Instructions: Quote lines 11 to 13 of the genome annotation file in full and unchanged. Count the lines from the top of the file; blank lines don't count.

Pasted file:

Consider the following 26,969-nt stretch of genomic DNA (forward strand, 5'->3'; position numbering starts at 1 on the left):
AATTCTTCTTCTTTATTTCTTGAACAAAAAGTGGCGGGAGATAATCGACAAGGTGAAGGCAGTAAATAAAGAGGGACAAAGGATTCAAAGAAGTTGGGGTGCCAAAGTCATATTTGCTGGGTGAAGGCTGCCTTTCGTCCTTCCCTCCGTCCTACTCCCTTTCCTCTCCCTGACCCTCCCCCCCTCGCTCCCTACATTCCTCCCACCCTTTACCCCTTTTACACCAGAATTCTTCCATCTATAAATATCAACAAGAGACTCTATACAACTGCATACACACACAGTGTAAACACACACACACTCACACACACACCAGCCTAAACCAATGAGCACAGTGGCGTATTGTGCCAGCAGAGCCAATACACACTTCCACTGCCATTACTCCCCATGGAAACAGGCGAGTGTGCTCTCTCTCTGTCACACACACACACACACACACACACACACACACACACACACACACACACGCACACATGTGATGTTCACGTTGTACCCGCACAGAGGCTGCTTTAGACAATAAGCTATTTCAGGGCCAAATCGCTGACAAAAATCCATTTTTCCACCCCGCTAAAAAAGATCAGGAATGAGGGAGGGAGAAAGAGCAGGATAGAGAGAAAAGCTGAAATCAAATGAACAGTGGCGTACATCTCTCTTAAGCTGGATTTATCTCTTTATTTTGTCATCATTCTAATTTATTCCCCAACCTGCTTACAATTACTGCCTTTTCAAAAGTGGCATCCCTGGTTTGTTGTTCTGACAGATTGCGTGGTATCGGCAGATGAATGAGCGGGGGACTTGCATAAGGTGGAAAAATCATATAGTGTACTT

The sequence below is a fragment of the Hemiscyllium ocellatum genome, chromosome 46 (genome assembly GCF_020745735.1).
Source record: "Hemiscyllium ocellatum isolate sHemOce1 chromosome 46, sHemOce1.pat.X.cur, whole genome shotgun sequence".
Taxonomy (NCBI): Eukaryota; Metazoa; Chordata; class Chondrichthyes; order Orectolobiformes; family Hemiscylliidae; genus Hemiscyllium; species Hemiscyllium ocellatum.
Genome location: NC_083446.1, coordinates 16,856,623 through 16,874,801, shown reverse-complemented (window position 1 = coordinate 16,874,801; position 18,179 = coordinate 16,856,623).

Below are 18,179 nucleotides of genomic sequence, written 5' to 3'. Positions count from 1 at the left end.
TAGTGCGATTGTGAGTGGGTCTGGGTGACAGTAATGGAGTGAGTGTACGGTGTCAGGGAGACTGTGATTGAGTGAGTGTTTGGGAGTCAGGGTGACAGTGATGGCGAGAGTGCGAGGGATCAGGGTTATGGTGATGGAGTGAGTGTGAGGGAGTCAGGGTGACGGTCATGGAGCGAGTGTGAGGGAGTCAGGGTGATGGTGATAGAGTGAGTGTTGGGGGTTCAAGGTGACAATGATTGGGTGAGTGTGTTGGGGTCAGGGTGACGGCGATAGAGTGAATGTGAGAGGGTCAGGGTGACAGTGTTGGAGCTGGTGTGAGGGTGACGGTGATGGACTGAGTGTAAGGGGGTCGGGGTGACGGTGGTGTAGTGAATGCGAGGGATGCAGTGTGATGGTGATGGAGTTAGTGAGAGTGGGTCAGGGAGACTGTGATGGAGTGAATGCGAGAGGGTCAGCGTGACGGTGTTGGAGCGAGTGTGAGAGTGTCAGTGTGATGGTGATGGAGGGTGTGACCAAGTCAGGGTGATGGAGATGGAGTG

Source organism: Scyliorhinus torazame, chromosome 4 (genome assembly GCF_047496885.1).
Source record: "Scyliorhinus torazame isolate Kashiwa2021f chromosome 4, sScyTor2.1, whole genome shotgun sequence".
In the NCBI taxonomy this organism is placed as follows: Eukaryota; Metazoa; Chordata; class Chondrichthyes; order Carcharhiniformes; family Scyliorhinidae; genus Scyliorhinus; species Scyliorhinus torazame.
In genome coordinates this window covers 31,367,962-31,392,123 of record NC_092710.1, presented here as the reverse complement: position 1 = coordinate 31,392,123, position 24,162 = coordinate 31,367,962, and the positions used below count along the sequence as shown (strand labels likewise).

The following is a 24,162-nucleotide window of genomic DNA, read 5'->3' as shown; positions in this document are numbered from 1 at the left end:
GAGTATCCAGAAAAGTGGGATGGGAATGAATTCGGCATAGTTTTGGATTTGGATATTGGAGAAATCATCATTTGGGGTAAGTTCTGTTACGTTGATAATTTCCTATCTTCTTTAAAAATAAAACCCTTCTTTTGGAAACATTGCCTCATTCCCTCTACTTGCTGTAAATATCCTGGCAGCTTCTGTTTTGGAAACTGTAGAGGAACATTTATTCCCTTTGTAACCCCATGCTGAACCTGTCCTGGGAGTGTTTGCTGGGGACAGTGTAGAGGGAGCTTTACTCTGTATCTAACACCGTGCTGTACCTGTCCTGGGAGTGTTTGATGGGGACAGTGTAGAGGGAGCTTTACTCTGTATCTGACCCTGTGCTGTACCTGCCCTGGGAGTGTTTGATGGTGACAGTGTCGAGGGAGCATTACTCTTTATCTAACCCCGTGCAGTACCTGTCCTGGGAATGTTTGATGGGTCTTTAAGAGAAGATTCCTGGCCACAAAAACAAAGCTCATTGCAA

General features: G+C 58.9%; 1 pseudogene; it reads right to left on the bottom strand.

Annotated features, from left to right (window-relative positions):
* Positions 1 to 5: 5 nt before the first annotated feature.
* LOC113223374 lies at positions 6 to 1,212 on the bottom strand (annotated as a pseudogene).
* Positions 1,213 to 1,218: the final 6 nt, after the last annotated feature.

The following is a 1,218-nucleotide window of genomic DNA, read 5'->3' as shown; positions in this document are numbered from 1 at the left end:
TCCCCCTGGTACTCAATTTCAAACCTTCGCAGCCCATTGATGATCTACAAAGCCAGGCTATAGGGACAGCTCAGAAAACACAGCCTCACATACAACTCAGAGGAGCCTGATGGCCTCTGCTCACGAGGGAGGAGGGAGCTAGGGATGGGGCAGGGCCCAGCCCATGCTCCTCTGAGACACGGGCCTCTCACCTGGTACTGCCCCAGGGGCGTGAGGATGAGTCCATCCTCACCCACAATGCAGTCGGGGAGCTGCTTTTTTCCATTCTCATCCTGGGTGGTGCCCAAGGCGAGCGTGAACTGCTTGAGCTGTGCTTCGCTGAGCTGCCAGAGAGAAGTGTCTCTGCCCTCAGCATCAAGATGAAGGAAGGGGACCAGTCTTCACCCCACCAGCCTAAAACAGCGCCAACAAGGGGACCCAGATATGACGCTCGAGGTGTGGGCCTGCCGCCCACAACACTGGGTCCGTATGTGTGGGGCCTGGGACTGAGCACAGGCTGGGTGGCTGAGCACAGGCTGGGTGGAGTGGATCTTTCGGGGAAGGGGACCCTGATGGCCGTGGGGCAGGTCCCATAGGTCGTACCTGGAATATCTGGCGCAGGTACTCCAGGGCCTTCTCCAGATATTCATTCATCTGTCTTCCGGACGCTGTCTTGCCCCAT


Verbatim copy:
In the NCBI taxonomy this organism is placed as follows: Eukaryota; Metazoa; Chordata; class Chondrichthyes; order Carcharhiniformes; family Scyliorhinidae; genus Scyliorhinus; species Scyliorhinus torazame.
In genome coordinates this window covers 31,367,962-31,392,123 of record NC_092710.1, presented here as the reverse complement: position 1 = coordinate 31,392,123, position 24,162 = coordinate 31,367,962, and the positions used below count along the sequence as shown (strand labels likewise).

The following is a 24,162-nucleotide window of genomic DNA, read 5'->3' as shown; positions in this document are numbered from 1 at the left end: